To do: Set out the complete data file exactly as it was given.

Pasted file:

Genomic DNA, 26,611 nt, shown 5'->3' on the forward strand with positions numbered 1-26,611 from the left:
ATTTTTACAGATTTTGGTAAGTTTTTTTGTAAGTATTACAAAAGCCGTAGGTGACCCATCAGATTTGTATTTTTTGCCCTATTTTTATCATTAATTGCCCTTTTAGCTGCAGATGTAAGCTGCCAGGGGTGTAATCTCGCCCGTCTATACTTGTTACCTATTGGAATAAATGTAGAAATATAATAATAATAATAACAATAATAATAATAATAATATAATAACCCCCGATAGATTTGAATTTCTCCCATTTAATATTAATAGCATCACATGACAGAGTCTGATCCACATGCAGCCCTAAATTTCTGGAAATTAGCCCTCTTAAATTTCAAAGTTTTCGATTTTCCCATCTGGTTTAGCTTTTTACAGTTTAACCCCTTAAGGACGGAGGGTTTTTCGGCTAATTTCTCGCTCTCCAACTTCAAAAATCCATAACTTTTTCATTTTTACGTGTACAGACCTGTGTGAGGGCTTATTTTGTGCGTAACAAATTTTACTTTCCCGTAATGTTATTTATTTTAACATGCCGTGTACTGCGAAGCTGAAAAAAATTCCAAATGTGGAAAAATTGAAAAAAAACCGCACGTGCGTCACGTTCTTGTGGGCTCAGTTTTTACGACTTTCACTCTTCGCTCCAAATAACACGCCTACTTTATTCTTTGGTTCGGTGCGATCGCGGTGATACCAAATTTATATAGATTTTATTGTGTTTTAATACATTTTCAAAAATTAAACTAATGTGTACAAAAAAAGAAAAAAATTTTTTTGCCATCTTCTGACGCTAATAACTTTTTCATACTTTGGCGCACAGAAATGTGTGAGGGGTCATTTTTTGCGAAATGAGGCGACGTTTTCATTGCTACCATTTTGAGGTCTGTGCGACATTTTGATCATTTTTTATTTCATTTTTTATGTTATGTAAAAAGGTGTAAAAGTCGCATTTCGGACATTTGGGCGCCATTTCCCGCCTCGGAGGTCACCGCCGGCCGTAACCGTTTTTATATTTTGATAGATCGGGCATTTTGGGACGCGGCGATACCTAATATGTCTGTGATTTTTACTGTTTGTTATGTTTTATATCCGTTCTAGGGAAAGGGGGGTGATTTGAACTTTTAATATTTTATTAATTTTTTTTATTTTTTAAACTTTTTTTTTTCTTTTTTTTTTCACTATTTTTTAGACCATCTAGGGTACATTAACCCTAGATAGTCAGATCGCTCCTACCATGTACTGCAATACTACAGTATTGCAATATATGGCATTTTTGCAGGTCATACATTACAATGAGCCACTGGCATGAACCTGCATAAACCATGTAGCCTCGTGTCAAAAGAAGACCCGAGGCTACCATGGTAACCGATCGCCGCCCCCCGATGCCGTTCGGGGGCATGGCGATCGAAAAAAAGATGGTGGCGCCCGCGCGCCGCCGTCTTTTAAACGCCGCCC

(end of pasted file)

Genomic DNA, 26,611 nt, shown 5'->3' on the forward strand with positions numbered 1-26,611 from the left:
ATTTTTACAGATTTTGGTAAGTTTTTTTGTAAGTATTACAAAAGCCGTAGGTGACCCATCAGATTTGTATTTTTTGCCCTATTTTTATCATTAATTGCCCTTTTAGCTGCAGATGTAAGCTGCCAGGGGTGTAATCTCGCCCGTCTATACTTGTTACCTATTGGAATAAATGTAGAAATATAATAATAATAATAACAATAATAATAATAATAATATAATAACCCCCGATAGATTTGAATTTCTCCCATTTAATATTAATAGCATCACATGACAGAGTCTGATCCACATGCAGCCCTAAATTTCTGGAAATTAGCCCTCTTAAATTTCAAAGTTTTCGATTTTCCCATCTGGTTTAGCTTTTTACAGTTTAACCCCTTAAGGACGGAGGGTTTTTCGGCTAATTTCTCGCTCTCCAACTTCAAAAATCCATAACTTTTTCATTTTTACGTGTACAGACCTGTGTGAGGGCTTATTTTGTGCGTAACAAATTTTACTTTCCCGTAATGTTATTTATTTTAACATGCCGTGTACTGCGAAGCTGAAAAAAATTCCAAATGTGGAAAAATTGAAAAAAAACCGCACGTGCGTCACGTTCTTGTGGGCTCAGTTTTTACGACTTTCACTCTTCGCTCCAAATAACACGCCTACTTTATTCTTTGGTTCGGTGCGATCGCGGTGATACCAAATTTATATAGATTTTATTGTGTTTTAATACATTTTCAAAAATTAAACTAATGTGTACAAAAAAAGAAAAAAATTTTTTTGCCATCTTCTGACGCTAATAACTTTTTCATACTTTGGCGCACAGAAATGTGTGAGGGGTCATTTTTTGCGAAATGAGGCGACGTTTTCATTGCTACCATTTTGAGGTCTGTGCGACATTTTGATCATTTTTTATTTCATTTTTTATGTTATGTAAAAAGGTGTAAAAGTCGCATTTCGGACATTTGGGCGCCATTTCCCGCCTCGGAGGTCACCGCCGGCCGTAACCGTTTTTATATTTTGATAGATCGGGCATTTTGGGACGCGGCGATACCTAATATGTCTGTGATTTTTACTGTTTGTTATGTTTTATATCCGTTCTAGGGAAAGGGGGGTGATTTGAACTTTTAATATTTTATTAATTTTTTTTATTTTTTAAACTTTTTTTTTTCTTTTTTTTTTCACTATTTTTTAGACCATCTAGGGTACATTAACCCTAGATAGTCAGATCGCTCCTACCATGTACTGCAATACTACAGTATTGCAATATATGGCATTTTTGCAGGTCATACATTACAATGAGCCACTGGCATGAACCTGCATAAACCATGTAGCCTCGTGTCAAAAGAAGACCCGAGGCTACCATGGTAACCGATCGCCGCCCCCCGATGCCGTTCGGGGGCATGGCGATCGAAAAAAAGATGGTGGCGCCCGCGCGCCGCCGTCTTTTAAACGCCGCCC